THE CLOSED DISCUSSION
As discussion on this matter ensued, the general consensus among the other trustees was that the Village Manager was deserving of a raise and that they preferred it to be in the form of a bonus, rather than a salary increase. I questioned the actual amount of compensation already being given as well as the need to get more information before arbitrarily awarding a bonus/raise amount. I say “arbitrarily” for two reasons:
- No other board member even knew the actual dollar amount of compensation the Village Manager was currently being paid.
- No other board member had any comparable information as to what other Municipal Managers were being compensated.
I then shared with them a bit of the homework I had done.
The following table demonstrates the 2015/2016 salary and compensation packages for Lakewood’s Village Manager and Deputy Manager.
|Title||Base Salary||Vehicle Allowance||Bonus||IMRF
|Paid Days Off Per Year|
|Village Manager, Peterson||$133,500||$3000||$4000||$15,207||$14,270||$169,977||41|
|Deputy Vlg. Manager, Andrews||$106,635||***||***||$11,794||$14,270||$132,699||36|
A quick search online for Municipal Manager Salary yielded the following information from payscale.com:
City Manager Salary (United States)
“With over one-half of City Managers in the United States reporting more than 10 years of experience, the field is heavily weighted toward experienced professionals. Average pay for City Managers is $84K per year and can range from $49K on the lower end to $151K per year near the higher end. Most City Managers like their work and job satisfaction is high. Almost all enjoy medical while a fair number get dental coverage. Vision coverage is also available to the larger part. Male City Managers are far more common among survey respondents than their female counterparts, who typically comprise less than one-third of the field.”
I expressed my opinion that in light of this information – and considering the size and scope of our little village (consisting of some 1550 households), relative to “the average”, I am not convinced that we are not currently over-compensating our village management staff.
Wrapping up this discussion, the general consensus among President Smith and all trustees, myself excepted, was to award Ms. Peterson a $5000 bonus.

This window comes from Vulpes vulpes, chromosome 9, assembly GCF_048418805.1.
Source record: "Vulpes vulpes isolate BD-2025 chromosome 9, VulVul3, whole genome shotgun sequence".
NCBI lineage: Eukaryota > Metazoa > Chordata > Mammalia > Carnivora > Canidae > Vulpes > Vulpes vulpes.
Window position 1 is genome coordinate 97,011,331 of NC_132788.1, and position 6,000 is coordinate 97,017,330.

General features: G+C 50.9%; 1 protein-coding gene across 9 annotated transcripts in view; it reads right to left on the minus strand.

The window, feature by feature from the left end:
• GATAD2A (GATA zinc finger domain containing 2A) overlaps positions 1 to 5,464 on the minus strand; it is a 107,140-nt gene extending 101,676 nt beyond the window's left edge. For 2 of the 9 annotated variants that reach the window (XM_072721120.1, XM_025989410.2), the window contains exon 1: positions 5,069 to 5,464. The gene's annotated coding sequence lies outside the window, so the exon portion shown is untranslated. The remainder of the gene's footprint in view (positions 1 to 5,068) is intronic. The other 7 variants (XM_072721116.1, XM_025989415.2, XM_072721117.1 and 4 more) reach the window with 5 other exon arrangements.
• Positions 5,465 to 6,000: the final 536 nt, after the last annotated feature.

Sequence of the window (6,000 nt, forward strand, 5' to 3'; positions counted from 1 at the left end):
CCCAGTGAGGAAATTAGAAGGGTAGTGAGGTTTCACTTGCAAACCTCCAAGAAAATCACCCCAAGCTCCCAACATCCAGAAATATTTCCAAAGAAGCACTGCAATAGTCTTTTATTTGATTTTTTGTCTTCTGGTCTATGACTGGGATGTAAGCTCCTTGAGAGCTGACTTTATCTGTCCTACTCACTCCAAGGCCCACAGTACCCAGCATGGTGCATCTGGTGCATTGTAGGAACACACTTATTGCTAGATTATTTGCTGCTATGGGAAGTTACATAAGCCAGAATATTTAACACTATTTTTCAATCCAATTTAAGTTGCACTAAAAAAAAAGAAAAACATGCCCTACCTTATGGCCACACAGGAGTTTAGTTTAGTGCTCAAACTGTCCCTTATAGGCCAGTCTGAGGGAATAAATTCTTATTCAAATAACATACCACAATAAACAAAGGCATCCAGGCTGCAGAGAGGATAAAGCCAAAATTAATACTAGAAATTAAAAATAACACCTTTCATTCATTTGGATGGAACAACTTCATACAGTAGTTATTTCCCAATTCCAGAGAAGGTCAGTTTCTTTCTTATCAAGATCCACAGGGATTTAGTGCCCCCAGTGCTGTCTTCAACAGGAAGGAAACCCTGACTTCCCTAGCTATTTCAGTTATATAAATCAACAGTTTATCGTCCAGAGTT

But, here is the part that I find particularly bothersome.
It was then calculated, that this bonus would constitute 4.2% of base salary.
All trustees were fine with this.
They were then reminded that any raise/bonus in excess of 3% of base salary would require formally notifying the public of the intended bonus/raise BEFORE awarding the bonus/raise.
The question was then asked:
“What is the maximum bonus amount that could be given without having to first give formal public notice?”
I believe that line of questioning, alone, is cause for concern.
The answer to this question was then calculated to be $4000. It was then agreed by all trustees, myself excepted, to grant Ms. Peterson a $4000 bonus and forgo formal public notification.
In my opinion, there is nothing in this entire line of thinking that could possibly be construed as being “in the spirit of good government.”
This bonus will be “officially” voted on at our next Village Board Meeting scheduled for July 12, 2016.
I welcome you to share this with neighbors who may not be on my email distribution list. And, please encourage them to join my list, as well.
As always, your thoughts, questions and concerns are always welcomed and valued.
= = = = =
Of at least as much interest to me as the contents of what happened in Executive Session is that Trustee Serwatka revealed the details.
Most elected officials are of the false impression that nothing discussed behind closed doors cannot be revealed to anyone.
There is nothing but social press from fellow board members to enforce that.
The Crystal Lake Park Board sued formed and now deceased watchdog member Leona Nelson alleging she had revealed what happened in secret session.
That legal accusation went away during the court proceedings when the Park Board attorney couldn’t produce anything to justify the “charge.”
So, school, county, township, library, fire protection district, park, etc., board members, if you want to share what happens which other board members want to keep secret, go for it.